Interesting. The BBC in the UK lost lots of media on the basis that "modern" media would last a long time. The problem is that until it has failed there is no real way of knowing when it will fail really other than some form of simulation / guestimate. The various storage media appear so quickly and change so often that it's often impossible to know. 2 interesting ones are all over the place. E^2 and flash. Both have a read/write life but no one really knows how often it can be read. E^2 has been around for a long time but increasingly things use flash instead. E^2 was thought to have 10,000 read write cycles initially but later went up to 1,000,000 on some parts. Flash ?

    -

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    Re: Archiving your original files - which format?

    Unlike 1000 year old parchments, digital image files can easily be recopied to new storage media, and given how price/peformance has developed these media will have much more storage capacity than what I am using at the moment. So, from a physical integrity point of view, what makes most sense to me is to have multiple copies on quality hard disks, so I can easily transfer my image collection in one go (remember trying to keep track of backups on a large bunch of Compact Disks ?).

    File formats do not disappear overnight, so if JPEGs, TIFFs or PNGs go out of fashion there will be a market for conversion software, and with ever increasing processing power, batch conversions should not be too much of a problem either (I would be most concerned about proprietary RAW formats from smaller manufacturers).

    This, of course assumes a living, working image archive. Now, if we want to bury a time capsule, to be found after the next ice age, we have to face other issues..

  19. #19

    Re: Archiving your original files - which format?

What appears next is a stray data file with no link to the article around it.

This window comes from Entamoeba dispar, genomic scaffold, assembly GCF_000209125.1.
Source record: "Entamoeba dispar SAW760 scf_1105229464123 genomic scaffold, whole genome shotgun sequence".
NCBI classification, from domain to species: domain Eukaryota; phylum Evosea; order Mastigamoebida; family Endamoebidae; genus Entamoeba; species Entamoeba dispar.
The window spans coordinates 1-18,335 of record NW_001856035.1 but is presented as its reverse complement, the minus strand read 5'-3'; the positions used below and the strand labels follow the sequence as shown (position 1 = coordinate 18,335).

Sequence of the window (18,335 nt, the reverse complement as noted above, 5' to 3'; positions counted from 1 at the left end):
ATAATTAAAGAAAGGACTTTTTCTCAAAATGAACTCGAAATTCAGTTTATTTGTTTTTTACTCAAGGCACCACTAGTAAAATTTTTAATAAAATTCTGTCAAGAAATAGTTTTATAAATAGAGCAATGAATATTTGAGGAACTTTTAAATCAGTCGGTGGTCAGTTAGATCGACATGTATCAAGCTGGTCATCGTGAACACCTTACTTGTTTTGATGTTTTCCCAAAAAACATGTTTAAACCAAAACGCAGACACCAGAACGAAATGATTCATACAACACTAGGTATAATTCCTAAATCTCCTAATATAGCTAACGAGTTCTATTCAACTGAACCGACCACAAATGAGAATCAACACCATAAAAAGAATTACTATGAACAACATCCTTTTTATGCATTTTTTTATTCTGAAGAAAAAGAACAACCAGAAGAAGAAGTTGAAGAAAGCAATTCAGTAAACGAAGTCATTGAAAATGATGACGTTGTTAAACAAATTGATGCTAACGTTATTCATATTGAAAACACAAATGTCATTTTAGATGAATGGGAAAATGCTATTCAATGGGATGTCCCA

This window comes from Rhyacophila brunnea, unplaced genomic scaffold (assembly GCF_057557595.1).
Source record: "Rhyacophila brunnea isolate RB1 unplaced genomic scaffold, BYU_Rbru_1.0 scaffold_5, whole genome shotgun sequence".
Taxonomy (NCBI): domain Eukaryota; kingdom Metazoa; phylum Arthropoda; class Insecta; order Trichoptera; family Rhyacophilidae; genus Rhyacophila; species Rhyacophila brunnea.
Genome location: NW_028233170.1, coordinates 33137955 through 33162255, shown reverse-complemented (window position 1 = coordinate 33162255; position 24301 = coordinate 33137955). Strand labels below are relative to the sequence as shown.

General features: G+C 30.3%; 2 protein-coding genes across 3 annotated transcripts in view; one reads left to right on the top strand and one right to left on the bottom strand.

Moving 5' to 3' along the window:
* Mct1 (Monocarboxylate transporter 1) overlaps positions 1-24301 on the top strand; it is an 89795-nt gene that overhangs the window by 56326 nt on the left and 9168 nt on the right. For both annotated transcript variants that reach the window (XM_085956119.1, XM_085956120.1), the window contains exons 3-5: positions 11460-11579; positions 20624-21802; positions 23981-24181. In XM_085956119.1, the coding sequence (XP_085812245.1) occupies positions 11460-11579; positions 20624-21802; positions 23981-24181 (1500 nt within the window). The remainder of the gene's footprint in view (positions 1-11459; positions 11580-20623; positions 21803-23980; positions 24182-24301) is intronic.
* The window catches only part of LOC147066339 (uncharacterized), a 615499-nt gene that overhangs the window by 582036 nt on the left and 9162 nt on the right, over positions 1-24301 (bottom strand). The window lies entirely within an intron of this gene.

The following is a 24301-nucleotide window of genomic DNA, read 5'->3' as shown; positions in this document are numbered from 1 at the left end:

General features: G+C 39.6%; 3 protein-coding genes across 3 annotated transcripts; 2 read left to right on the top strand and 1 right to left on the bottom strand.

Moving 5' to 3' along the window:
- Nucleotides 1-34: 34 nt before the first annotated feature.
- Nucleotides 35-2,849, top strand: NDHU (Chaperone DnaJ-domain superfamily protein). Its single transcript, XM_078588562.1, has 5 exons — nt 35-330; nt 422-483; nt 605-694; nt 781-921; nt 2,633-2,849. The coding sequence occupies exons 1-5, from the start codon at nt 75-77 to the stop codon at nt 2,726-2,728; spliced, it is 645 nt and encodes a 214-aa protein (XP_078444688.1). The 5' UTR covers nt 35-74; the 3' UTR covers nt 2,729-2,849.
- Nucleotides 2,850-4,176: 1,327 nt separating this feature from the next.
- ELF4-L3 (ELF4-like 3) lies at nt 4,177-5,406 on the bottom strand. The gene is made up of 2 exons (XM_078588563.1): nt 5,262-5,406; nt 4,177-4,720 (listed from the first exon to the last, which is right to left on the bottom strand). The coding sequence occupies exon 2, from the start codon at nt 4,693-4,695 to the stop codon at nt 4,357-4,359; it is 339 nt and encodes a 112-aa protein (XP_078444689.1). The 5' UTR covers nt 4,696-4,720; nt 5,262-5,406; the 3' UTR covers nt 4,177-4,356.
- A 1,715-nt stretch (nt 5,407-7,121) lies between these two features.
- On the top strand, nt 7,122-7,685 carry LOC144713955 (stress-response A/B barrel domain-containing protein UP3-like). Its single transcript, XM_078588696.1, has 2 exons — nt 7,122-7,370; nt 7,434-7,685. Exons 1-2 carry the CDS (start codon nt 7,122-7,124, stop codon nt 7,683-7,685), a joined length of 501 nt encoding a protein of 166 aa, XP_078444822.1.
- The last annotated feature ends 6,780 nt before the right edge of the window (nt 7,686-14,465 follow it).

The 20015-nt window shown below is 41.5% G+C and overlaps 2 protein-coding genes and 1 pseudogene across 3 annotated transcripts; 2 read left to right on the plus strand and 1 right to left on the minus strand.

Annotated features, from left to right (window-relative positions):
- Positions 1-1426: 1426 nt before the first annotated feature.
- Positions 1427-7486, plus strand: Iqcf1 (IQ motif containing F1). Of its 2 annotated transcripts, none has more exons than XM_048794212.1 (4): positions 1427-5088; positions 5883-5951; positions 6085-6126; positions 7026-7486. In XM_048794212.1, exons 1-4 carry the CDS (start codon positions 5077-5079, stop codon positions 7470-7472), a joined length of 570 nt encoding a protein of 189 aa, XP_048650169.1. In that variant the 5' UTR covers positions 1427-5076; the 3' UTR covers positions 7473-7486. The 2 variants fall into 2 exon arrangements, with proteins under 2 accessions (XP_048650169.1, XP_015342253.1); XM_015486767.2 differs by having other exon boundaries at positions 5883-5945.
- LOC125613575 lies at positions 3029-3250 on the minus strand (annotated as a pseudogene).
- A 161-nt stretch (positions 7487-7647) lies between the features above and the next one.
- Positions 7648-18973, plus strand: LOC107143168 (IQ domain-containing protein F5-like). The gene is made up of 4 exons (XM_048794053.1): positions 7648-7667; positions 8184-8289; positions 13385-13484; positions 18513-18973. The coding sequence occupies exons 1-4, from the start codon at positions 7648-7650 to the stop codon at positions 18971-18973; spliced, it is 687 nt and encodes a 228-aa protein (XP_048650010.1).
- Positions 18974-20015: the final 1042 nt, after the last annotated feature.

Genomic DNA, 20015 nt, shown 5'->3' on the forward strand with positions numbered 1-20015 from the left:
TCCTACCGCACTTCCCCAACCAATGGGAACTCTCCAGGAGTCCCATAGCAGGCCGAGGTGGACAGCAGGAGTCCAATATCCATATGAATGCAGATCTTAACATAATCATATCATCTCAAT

Quote Originally Posted by lenelg View Post
    Unlike 1000 year old parchments, digital image files can easily be recopied to new storage media
    Well, parchment lasts 1000 years without having to be recopied every few years!
    Quote Originally Posted by lenelg View Post
    File formats do not disappear overnight
    Compared to previous non-digital media, relatively speaking yes they do! But this isn't necessarily the problem. It's fine if you are aware of the need to recopy and reformat old media at about the time the existing format is going out of use. For our own personal use, we can see when existing formats and media are becoming obsolete, and copy to new formats.

    But for archivists, there is a real problem. What do you do to recover old formats where the owners didn't reformat as the old forms became obsolete? Reading computer 30 year old computer files can be a bit of a problem.

    It's not just whether recovery is possible, it's whether it's economic. For example, my wife (a museum curator) has access to some very old microfiche archives. There are readers for that format, but transcribing the information will be prohibitively expensive, and the risk is that the information will be lost for this reason.

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    darkslide's Avatar
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    Re: Archiving your original files - which format?

    So sadly it all comes down to the money!

    Seriously, I can image that this could be a huge headache for a museum - particularly as many 'older' archiving systems relied on photographic prints being made as records. My father did some work for the National Trust where he basically removed all the silver in the prints he had made and replaced it with (I have no idea what) something 'more' permanent. (And I thought the silver bit was pretty permanent - this coming from a 55 year old who still believes in the tooth fairy)

    I can see my existing 'farm' of external disk drives is going to develop...